Looking at data on Matweb, the low carbon steel used in these early receivers is not used for complicated parts, unheated it is used for rebar, if heat treated for medium duty shafts, studs, bolts and nuts. I did a composition search and found AISI 1117-1118 steel, which is similar in composition to Springfield Armory Class C steel used in the Krag's and in the M1903. I could not find something that was just carburized and quenched, which was the single heat treatment at Springfield and what early Mauser plain carbon receivers would have experienced. I found data for 1 inch round AISI 1118 mock carburized, reheated to 1450 F, quenched, tempered. This is similar to the M1903 double heat treatment. The Ultimate strength is 103,000 psi, yield 59,300 psi, elongation at break 19%. For something similar to WD2340 Nickel steel, which was used at Springfield in 1927, I found one inch round AISI 4820. For that material, mock carburized, 1450 F reheat, water quench, the ultimate strength was 163,000 psi and the yield strength was 120,000 psi, elongation at break 15%. Many modern receivers are made from 4140. For a 1 in round AISI 4140 Steel, normalized at 870°C (1600°F), reheated to 845°C (1550°F), oil quenched, 260°C (500°F) temper, ultimate strength 270,000 psi, yield 240,000 psi, elongation at break 11%


Just looking at the material properties, you can see how material technology improved as the century progressed.

Kunhausen makes the claim, on page 85, that the 7.62 mm CETME cartridges produce pressures in the 41,500 to 42,000 CUP range. No reference given and if you search on the web you will find statements that the 308 cartridges made for these actions had 130 grain bullets to reduce pressures.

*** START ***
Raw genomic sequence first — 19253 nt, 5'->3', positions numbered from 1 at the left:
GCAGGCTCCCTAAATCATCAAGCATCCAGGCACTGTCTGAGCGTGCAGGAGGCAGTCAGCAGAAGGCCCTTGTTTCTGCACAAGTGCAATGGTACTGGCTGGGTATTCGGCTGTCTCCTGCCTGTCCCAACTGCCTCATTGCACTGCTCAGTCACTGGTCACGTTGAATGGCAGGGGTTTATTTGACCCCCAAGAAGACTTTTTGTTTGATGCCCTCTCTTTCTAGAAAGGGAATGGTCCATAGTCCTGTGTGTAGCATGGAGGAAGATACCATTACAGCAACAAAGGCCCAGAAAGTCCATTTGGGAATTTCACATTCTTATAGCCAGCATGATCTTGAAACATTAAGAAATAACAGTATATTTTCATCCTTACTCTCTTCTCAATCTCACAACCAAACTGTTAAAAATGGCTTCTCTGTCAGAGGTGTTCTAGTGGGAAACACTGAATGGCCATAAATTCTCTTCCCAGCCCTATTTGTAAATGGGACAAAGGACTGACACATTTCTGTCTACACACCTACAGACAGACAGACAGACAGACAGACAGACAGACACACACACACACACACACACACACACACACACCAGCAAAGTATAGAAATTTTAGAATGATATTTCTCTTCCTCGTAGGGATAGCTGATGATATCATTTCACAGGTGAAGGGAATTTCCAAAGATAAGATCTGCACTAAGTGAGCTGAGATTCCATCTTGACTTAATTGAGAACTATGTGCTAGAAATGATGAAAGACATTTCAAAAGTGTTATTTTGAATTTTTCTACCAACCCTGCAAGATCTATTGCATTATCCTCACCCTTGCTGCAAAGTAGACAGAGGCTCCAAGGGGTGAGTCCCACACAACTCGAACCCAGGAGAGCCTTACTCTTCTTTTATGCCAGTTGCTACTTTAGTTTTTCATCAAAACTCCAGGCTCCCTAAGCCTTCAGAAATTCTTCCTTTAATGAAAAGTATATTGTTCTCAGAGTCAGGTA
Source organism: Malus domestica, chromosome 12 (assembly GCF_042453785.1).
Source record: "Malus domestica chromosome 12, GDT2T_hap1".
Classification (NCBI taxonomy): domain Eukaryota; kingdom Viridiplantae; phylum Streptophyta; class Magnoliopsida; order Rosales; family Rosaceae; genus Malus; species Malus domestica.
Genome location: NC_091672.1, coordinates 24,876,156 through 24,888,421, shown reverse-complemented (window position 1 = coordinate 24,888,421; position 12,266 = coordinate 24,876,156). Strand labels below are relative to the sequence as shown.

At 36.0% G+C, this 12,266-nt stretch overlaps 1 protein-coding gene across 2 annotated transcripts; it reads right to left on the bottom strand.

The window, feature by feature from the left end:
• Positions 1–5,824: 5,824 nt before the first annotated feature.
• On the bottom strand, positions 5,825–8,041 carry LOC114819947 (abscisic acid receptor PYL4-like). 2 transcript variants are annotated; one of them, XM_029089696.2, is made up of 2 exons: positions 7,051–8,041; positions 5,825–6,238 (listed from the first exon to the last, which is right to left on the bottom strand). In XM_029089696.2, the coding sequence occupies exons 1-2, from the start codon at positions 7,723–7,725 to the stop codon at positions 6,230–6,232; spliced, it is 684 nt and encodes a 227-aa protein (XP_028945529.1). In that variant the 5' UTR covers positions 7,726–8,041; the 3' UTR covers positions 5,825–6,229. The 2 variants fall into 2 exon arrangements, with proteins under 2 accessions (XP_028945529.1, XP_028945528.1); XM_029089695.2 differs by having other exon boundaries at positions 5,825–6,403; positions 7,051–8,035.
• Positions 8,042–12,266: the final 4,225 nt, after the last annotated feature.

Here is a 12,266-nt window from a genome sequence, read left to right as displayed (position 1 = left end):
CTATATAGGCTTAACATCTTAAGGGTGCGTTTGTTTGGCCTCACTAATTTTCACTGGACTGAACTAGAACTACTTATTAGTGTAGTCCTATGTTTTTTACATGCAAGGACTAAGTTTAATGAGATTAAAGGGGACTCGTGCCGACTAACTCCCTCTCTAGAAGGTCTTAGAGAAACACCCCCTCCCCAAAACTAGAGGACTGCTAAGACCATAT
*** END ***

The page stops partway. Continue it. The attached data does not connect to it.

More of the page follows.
Figure 79 shows a M93 receiver that the Spanish converted to 7.62mm CETME. The receiver lug surfaces are set back .009” from use.

This post from another forum has interesting data on these small ring Mausers: (emphasis mine)


http://www.surplusrifle.com/shooting2006/spanishmauserrevisited/index.asp

A substantial amount of information has been compiled concerning the safety and reliability of the Spanish built FR-7, FR-8, and Guardia Civil rifles. The FR-7 and Guardia Civil 1916 rifles are built on the 1893 pattern rifle. This particular design employs a two-lug bolt system, as opposed to the 1898/1943 model rifles adopted by the Spanish government.

The 1893 pattern is a small ring Mauser action, 1893 pattern, with the two-lug bolt system.The 1943 model employs the much-improved three-lug bolt system (two locking lugs and a non-bearing safety lug). The model 1943 is a large ring rifle that was originally chambered in 8X57. The FR-8 is a converted 1943 model. The FR-7 is constructed on the 1893 pattern. Many of both the 1893 pattern and 1898 pattern rifles were converted to the 7.62 x 51 mm NATO cartridge.

It should be noted here, that the small ring 1893 Mauser in 7 x 57 mm caliber was designed for a maximum chamber pressure of 46000 cup. The 7.62 x 51 mm NATO round topped with the standard 147 grain FMJ military ball bullet generates a maximum of 50,000 psi of chamber pressure.

The commercial .308 Winchester round topped with a 150-grain bullet generates an average working pressure of 52,000 cup. The .308 Winchester’s maximum pressure is limited to 55,200 cup, well above the pressure for which the 1893 pattern and the 1916 short rifle were designed. The 1898 type 1943 Mauser rifles are perfectly capable of withstanding the higher pressures of the 7.62 NATO cartridges. However, a prudent person would/should have this model Mauser and other military surplus weapons checked by a competent gunsmith using the appropriate testing methods prior to firing them.

I currently own both an FR-7 and a Guardia Civil rifle (1916 Short Rifle). Both appeared in excellent condition when purchased. However, upon having them examined by two local Mauser experts, Cliff and Charles Houston of St. Petersburg, Florida, they found that the headspace was beyond what is considered to be a normal range. This was determined by the use of field and go/no gauges.